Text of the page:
Events organisers typically want to create a lot of social buzz. They usually have big audiences too. This makes content based around their events highly shareable, especially if you’re able to write insightful and positive copy.
The content itself should be easy to create too. Any event organiser worth their salt will create easily consumer press material for just this reason. You can also get multiple posts out of a single event with relatively little effort. Examples might include ‘5 thing we’re looking forward to at…’ or ‘What we learned from…’.
While it’s difficult to make this type of content in advance, it’s easy to anticipate when it will be most effective.
This one is a little trickier, as what is relevant to your industry will vary greatly. You’ll also want to tread lightly, as getting overtly political can damage your brand greatly. For that reason, in most cases it’s better to focus on issues which aren’t contentious. You’ll also want to make sure you know what you’re talking about.
Global cultural and sporting events are a fairly safe bet. It takes a bit of creative flare to make them relevant though. For example, if it’s an Olympic year, you may want to leverage that in the summer. If you want to think closer to home, maybe a local team are expected to qualify for a regional or national tournament.
Or maybe there’s a new piece of legislation due to be introduced which will affect your business or your clients. If you can articulate why this is important, you’ll have some high-converting content on your hands. Just look at the prevalence of GDPR related blogs over the last couple of years.
Some content marketers have an aversion to reusing content, but they’re missing out. I’m not advocating repackaging your existing blog posts and trying to pass them off as new. Rather, you should revisit your old content with a critical eye.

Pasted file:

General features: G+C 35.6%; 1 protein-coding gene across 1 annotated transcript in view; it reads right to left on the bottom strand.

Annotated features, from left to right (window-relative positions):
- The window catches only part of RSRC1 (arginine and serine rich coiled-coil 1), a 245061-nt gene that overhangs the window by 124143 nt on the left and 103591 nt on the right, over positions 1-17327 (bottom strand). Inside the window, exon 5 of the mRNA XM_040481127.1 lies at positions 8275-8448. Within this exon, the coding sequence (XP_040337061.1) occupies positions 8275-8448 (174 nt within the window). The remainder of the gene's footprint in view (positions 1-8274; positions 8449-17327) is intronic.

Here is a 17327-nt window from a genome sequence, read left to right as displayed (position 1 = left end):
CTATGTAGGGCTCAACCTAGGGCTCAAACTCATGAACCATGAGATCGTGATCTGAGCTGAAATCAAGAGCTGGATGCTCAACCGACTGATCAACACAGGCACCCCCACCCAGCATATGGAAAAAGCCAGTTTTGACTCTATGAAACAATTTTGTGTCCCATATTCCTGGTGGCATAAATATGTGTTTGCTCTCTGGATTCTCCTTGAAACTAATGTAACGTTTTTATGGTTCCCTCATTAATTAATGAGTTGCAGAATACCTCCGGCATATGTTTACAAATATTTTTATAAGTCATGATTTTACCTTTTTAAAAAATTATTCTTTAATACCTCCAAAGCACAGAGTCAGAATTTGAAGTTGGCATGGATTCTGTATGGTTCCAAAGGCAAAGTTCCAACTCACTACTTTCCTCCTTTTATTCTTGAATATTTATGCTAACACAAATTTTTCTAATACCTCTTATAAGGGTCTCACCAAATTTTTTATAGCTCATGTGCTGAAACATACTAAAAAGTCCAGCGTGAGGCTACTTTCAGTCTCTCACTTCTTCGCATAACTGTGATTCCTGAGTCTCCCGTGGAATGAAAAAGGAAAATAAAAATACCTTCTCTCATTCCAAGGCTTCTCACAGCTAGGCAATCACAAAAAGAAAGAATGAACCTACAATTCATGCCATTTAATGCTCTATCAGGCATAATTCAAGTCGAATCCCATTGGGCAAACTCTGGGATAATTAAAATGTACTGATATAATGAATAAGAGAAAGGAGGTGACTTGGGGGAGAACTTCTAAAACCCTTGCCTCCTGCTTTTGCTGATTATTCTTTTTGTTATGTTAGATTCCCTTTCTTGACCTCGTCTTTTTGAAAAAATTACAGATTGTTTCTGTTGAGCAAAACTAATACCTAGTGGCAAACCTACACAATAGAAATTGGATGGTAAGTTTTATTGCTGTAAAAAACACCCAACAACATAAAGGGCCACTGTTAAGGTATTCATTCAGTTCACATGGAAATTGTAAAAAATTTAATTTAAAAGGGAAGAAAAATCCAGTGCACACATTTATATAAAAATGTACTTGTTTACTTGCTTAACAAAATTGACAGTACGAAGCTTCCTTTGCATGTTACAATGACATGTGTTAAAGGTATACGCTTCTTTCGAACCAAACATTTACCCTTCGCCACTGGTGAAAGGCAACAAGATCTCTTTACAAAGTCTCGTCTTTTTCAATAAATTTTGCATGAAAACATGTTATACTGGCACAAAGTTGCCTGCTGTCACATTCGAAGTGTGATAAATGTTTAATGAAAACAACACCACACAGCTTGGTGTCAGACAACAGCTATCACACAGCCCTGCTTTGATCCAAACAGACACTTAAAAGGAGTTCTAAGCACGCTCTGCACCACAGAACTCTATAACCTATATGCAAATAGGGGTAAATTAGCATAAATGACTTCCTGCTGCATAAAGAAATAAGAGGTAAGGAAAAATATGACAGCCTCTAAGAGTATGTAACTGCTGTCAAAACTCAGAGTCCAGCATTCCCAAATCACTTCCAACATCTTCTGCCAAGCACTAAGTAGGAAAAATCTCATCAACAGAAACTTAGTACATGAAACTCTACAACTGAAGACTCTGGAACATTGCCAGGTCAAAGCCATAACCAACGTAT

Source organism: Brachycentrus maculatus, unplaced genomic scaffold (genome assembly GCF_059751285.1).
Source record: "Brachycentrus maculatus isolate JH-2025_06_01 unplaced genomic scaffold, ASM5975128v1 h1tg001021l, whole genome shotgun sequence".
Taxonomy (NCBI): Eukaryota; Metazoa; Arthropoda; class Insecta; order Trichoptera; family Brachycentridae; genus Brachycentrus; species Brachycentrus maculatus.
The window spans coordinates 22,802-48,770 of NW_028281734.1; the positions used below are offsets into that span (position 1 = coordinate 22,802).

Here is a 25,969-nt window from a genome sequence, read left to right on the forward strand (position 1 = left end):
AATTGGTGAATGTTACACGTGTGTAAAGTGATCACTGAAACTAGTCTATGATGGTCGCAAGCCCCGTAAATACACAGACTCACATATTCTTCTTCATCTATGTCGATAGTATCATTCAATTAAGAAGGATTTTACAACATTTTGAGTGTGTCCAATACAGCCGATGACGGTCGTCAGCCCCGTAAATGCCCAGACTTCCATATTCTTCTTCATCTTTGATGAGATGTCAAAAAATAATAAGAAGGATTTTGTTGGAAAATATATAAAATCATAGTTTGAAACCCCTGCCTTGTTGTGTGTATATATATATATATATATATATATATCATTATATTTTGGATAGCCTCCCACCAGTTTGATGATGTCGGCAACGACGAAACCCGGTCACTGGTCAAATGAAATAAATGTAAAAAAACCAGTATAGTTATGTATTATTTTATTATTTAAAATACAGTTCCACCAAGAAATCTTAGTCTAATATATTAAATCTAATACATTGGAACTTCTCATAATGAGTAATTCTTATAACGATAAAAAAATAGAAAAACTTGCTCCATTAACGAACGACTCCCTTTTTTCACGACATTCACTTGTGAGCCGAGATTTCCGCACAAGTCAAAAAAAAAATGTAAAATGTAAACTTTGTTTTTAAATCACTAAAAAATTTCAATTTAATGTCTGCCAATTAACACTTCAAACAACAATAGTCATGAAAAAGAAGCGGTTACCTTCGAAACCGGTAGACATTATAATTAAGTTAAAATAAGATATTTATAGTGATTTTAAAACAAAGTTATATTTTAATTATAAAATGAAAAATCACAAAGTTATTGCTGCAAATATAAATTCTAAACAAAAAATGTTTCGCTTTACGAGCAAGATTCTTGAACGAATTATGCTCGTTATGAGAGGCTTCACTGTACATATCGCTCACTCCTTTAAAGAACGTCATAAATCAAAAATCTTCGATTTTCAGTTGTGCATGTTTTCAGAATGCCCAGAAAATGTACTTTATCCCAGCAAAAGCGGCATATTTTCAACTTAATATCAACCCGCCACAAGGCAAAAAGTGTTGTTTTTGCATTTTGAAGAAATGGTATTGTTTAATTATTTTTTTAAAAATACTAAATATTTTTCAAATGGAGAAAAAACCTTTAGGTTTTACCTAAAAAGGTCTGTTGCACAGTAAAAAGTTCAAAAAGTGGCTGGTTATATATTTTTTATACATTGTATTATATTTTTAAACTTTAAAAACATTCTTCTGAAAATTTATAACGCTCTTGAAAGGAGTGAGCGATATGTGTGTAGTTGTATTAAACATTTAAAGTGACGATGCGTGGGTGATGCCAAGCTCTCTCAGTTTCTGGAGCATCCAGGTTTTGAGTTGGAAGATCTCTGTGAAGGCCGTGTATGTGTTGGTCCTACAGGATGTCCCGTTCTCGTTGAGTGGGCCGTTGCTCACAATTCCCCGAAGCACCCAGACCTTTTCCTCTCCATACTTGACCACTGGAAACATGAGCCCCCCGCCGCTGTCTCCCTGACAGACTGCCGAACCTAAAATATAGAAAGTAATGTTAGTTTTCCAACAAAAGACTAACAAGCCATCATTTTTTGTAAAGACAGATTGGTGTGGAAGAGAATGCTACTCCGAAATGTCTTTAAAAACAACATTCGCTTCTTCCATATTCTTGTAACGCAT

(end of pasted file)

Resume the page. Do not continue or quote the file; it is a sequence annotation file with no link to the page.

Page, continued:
Try to think what has changed in the intervening months or years. There’s nothing wrong with revisiting the same topics if you have new insights. If you look back at some historical data, you might even find that you’re trending for topics you didn’t know about. This will give you new areas to focus on.
This type of content is perfect for ‘silly season’. That is, the times of year where you’re struggling to think of seasonal events to relate your content to. Thinking about this while you make plan your content calendar for the New Year is vital, as this when you’re most likely to encounter writer’s block.
Many marketers sit down to create their content calendar with the best of intentions. The trouble is, many of them only highlight events like Christmas and Halloween, which they probably won’t ever need to be reminded of anyway.
This is a tempting shortcut, as it makes us feel like we’re on top of our content planning, but it causes problems down the line. In fact, this will do little to help you know exactly what content to create throughout the year.
What I’ve sought to do today is highlight some key areas of inspiration, which will help you to create effective content the whole year through. Even outside of the major holidays. While this list is hardly comprehensive, it should be easily enough to fill your calendar with valuable topics.